J Cancer 2016; 7(9):1081-1087. doi:10.7150/jca.14866 This issue
1. Scientific Research Center, Shanghai Public Health Clinical Center, 2901 Caolang Road, Jinshan District, Shanghai 201508, China;
2. Departments of Epidemiology, The University of Texas M.D. Anderson Cancer Center, Houston, TX 770030, USA.
Exosomes, as a subset of extracellular vesicles, function as a mode of intercellular communication and molecular transfer, and facilitate the direct extracellular transfer of proteins, lipids, and miRNAs/mRNAs/DNAs between cells. Cancers have adapted exosomes and related microvesicles as a pathway that can suppress the immune system and establish a fertile local and distant environment to support neoplastic growth, invasion, and metastasis; these tumor-derived exosomes affect immunoregulation mechanisms, including immune activation and immune suppression. Immune cell-derived exosomes can modulate the immune response in cancer, which supports the belief that these membranous vesicles are immunotherapeutic reagents. In this review, we discuss the recent advances in the cancer immunotherapy, roles of exosomes in cancer, immunoregulation of tumor-derived exosomes, and immunomodulation by immune cell-derived exosomes. The topics covered here highlight novel insights into the development of efficient exosome-based cancer vaccines for cancer therapeutic intervention.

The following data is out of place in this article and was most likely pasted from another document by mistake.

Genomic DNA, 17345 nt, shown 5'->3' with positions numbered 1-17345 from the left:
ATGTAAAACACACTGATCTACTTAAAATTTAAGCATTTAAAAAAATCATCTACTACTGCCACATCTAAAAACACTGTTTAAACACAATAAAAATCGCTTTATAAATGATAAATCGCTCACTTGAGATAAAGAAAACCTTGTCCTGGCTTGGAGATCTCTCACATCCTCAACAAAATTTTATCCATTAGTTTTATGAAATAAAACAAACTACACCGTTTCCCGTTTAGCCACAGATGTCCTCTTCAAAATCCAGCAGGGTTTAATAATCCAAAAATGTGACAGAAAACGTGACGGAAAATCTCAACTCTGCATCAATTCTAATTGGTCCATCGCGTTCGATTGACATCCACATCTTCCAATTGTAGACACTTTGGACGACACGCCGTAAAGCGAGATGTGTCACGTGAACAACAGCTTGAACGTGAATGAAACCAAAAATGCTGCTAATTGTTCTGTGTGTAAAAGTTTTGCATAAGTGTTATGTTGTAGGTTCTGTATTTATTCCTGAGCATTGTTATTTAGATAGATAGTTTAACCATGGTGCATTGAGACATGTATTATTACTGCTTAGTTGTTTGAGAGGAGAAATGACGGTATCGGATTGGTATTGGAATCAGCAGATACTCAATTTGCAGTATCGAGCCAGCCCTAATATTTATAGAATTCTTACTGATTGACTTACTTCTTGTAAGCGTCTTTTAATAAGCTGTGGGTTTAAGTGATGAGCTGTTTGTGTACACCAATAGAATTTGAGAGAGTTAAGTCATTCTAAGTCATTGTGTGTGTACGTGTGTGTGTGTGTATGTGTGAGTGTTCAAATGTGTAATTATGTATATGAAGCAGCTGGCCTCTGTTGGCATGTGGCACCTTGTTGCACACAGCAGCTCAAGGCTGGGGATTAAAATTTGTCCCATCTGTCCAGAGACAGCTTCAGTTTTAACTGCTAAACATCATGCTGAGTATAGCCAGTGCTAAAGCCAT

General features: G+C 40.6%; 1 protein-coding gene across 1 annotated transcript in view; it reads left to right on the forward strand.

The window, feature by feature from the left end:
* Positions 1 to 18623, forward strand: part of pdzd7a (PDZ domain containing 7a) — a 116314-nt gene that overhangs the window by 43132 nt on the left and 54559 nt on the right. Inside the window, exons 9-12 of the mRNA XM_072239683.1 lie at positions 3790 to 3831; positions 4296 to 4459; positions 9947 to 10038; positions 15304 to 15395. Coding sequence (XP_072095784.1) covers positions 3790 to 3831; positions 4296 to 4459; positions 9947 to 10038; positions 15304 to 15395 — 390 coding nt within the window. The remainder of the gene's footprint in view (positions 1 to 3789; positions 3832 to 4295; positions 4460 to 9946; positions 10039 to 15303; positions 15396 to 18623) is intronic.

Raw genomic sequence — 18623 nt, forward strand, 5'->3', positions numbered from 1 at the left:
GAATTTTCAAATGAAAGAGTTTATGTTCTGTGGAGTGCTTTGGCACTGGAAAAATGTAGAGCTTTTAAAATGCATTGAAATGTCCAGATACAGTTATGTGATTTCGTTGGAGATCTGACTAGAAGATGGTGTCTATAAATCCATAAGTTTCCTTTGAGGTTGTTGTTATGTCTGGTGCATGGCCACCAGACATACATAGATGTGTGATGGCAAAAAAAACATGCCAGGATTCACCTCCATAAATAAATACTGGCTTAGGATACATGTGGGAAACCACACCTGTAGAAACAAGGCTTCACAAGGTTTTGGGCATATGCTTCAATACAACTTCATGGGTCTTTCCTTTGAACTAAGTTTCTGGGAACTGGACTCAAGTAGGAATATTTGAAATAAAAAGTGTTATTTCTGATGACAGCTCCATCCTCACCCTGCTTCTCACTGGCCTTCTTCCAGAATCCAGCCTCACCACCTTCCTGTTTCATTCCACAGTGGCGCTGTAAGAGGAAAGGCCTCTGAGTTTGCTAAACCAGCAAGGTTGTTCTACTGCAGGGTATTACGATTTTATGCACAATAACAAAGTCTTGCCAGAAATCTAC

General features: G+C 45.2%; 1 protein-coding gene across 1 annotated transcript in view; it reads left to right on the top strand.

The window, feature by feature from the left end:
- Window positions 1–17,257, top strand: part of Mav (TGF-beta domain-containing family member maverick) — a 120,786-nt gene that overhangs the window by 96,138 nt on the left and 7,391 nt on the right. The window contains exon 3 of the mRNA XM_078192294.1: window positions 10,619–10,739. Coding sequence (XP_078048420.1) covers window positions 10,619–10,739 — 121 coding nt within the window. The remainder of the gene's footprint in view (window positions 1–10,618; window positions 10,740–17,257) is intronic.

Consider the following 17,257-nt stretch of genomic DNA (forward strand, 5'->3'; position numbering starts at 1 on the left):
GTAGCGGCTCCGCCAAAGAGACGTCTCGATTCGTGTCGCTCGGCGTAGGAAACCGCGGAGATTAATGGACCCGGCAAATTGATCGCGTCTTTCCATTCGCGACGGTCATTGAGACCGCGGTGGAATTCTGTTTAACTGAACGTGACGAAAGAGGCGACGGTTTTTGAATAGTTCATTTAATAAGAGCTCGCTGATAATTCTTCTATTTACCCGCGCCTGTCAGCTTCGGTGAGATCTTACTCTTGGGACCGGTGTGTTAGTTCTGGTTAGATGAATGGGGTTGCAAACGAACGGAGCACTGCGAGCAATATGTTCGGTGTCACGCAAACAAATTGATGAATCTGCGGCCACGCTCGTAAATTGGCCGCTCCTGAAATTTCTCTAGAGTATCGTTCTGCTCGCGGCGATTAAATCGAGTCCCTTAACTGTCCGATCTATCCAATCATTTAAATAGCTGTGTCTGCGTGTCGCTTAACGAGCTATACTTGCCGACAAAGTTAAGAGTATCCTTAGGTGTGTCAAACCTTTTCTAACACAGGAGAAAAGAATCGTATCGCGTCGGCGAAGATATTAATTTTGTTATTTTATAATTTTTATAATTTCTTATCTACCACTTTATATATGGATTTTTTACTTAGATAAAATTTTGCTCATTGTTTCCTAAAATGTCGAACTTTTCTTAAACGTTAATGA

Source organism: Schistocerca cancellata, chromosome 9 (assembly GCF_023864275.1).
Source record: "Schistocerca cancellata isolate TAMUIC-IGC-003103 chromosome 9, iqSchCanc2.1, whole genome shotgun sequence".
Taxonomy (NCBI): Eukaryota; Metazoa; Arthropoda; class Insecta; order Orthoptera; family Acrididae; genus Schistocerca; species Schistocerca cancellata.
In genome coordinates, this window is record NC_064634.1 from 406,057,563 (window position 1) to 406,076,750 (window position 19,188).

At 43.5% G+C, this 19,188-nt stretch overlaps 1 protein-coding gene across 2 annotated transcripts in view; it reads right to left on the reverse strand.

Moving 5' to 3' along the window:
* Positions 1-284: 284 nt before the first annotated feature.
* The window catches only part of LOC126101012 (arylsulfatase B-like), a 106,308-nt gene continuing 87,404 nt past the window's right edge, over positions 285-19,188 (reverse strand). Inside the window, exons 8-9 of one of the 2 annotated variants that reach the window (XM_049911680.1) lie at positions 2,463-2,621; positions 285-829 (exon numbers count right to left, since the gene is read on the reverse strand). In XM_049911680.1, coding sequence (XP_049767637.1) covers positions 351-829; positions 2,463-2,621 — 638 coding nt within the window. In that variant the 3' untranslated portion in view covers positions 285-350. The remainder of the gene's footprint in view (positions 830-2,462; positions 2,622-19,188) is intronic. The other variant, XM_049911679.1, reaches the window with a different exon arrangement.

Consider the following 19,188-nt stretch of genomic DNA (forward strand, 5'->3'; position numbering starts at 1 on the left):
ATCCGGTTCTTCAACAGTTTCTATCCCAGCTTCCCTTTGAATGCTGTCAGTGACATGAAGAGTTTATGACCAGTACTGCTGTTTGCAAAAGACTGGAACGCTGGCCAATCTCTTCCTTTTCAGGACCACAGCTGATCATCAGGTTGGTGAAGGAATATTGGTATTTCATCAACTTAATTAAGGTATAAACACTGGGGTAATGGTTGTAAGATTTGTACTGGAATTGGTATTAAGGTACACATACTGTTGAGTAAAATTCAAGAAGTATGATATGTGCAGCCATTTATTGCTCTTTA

Keywords: Exosomes, cancer, immunoregulation, therapeutic intervention